Last but not least, the amendment of the taxation terms applicable to petroleum concession holders can be regarded as a breach of the stability provisions of the Petroleum Law or, under contract, of stability the clauses provided by the petroleum concession agreements. In such context, any advocacy that the offshore petroleum operators working at depths exceeding 100 meters would be exempted from the application of the new tax under the provisions of Emergency Ordinance No. 160/1999 (which was implicitly repealed by the Petroleum Law), providing for the enforcement of the existing tax regulations at the time of execution of the petroleum agreement throughout its performance term, would actually place the dispute concerning the legality of the new tax and concerning concession stability, once production is started,  at the level of the relationships between petroleum operators and ANAF, i.e. the courts of law, at that given time when, perhaps, the Government´s target will have already been achieved.

Besides the legality issue attached to an additional tax applied exclusively to the petroleum sector, arguments can be invoked arising from the obligations undertaken by Romania under the bilateral investment treaties concluded with 92 states to date. Such arguments could be justified on the basis of the principles enshrined by the Treaties and also widely recognized by the international arbitration case law.

International law undeniably recognizes the necessary, legitimate and sovereign right of the states to establish and apply taxes, but does not consider that such right should be used to discriminate, confiscate/expropriate property/income, in breach of contractual or international obligations, especially in the field of foreign investments where investors are subject to the sovereignty of another foreign country under situations de facto and de jure, promises or reasonable and legitimate expectations that their investment will not be affected in an arbitrary way.

There is a widespread international case law which firmly denounces failure of the states to comply with the principles of equal and fair treatment of investors and protection against expropriation (direct or indirect) enshrined by:

Equal and fair treatment of investors, considered an expression of good faith – the most often invoked principle in international investment litigation. Such principle requires transparency and stability of the legal framework of the host State governing the operations promoted by investors, and protection of the legitimate expectations of the latter as concerns the economic and legal environment in which they are making investments.

Creeping expropriation, occurring when investments are subject to measures that have the effect equivalent of an expropriation by affecting the ownership right of an investor, meaning that such investor is deprived of its ability to achieve economic benefits, according to the expectations arising from the existing legal and tax framework at the time of such investment.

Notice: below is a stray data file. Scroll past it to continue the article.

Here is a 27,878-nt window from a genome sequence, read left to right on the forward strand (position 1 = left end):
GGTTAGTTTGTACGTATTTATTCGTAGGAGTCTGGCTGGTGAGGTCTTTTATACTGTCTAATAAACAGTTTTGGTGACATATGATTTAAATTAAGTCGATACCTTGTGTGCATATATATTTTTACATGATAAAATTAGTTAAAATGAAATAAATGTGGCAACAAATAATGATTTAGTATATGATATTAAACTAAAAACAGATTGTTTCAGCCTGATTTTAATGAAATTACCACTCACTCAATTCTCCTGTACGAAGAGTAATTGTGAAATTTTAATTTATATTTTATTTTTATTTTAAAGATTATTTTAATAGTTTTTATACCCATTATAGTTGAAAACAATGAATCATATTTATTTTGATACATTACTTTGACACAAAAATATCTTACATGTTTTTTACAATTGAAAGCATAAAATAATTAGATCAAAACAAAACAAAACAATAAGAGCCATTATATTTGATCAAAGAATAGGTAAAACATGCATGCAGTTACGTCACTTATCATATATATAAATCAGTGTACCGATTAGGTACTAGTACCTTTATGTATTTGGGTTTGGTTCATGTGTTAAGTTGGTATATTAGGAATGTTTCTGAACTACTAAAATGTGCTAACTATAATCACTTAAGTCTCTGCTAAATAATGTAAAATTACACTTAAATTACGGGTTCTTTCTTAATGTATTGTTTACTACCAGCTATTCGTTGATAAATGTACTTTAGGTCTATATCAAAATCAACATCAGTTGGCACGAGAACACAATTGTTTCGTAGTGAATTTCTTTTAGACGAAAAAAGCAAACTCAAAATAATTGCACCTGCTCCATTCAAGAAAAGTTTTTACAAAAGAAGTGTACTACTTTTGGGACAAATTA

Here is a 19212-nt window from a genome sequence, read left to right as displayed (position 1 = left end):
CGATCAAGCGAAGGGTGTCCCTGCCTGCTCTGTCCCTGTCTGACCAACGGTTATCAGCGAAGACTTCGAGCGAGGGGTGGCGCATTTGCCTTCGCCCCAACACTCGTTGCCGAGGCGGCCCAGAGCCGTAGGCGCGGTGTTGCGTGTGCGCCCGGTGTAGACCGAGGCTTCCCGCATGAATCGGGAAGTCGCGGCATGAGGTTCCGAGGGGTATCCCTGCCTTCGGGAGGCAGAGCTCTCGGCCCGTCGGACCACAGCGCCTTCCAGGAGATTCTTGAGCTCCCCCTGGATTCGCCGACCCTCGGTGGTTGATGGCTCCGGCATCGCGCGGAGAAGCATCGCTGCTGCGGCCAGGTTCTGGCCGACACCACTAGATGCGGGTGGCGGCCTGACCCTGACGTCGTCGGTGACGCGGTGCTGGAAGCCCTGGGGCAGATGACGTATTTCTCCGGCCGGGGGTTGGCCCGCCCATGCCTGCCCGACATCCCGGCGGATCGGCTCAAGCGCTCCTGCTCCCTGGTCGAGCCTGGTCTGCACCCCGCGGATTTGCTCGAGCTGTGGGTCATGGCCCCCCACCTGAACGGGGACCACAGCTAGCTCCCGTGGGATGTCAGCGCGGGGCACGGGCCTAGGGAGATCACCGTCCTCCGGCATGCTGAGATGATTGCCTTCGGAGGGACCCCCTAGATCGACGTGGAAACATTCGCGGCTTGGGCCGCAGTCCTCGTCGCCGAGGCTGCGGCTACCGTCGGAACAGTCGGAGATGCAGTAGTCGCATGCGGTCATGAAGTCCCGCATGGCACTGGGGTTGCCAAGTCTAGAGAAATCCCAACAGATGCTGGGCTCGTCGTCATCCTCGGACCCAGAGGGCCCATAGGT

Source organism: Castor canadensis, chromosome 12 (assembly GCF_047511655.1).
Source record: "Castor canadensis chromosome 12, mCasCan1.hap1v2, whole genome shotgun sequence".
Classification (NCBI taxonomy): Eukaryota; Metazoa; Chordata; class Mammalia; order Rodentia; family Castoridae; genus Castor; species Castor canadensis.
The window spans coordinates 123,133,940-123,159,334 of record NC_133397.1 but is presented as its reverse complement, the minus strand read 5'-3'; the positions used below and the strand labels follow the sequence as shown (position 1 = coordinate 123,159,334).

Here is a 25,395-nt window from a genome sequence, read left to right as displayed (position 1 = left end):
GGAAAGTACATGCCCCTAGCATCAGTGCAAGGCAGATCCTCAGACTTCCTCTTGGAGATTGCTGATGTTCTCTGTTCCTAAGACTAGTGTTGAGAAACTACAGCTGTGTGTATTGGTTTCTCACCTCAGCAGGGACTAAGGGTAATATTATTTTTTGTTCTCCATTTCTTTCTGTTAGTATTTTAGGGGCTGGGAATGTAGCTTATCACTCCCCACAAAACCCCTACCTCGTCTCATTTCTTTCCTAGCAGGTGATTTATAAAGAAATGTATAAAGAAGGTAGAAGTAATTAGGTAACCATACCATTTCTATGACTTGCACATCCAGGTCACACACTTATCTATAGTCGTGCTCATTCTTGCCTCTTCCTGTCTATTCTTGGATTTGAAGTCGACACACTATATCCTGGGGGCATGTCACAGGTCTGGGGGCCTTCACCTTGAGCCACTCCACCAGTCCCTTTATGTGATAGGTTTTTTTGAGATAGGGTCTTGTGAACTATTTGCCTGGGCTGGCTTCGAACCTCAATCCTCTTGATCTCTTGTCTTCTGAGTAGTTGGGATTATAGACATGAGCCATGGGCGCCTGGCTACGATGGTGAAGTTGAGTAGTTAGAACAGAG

For such purpose, we will quote only a few of the multitude of arbitration cases, focusing on the court resolutions and without approaching other legal nuances and particularities.

In Revere Copper v. OPIC-Jamaica case (August 24th, 1978, 17 I.L.M. 1321) the arbitral court held that “a tax measure is not necessary to be of a confiscatory nature to represent a breach of the State´s obligation against an investor; to deprive the investor of the economic value of its investment by implementing excessive tax measures is per se an event of default as concerns the Government´s contractual obligations”.

Likewise, in Link-Trading v. Moldova case (UNCITRAL, 2002), the arbitration court held that “in principle, tax measures are likely to become of an expropriatory nature when considered abusive. A tax measure is unfair when it can be demonstrated that the State acted in an unfair manner as concerns the investment, when it adopted measures which are arbitrary or discriminatory by their nature or implementation, or if the action taken represents a breach of the obligations undertaken by the State in respect of that investment”.

In Occidental v. Ecuador case (ICSID Case File ARB/06/11, 2012), the arbitral court held that the Ecuador State is liable for breach of the Bilateral Investment Treaty (“BIT”), more specifically of the principle of equal treatment, holding that the stability of the legal and business framework in terms of taxation (Ecuador amending in this case its tax law and declining the VAT return to the company Occidental) is a fundamental aspect of the principle of equal treatment.

As regards double taxation, at European level, the European Court of Human Rights, in the case Building Society v. UK, held that domestic double taxation can be considered as a breach of Art. 1 of Protocol 1 to the European Convention on Human Rights. Similarly, France’s Constitutional Court upheld (Award 2010-70 QPC) the same under its domestic law (Art. 13 of the Declaration of the Rights of Man and Citizen) considering double taxation incompatible with the French Constitution. Also the European Commission concluded constantly that double taxation is incompatible with the single market (SEC(96)1996 DOC(05)2306/2005, COM(2005)532/2005, COM(2006)823/2006.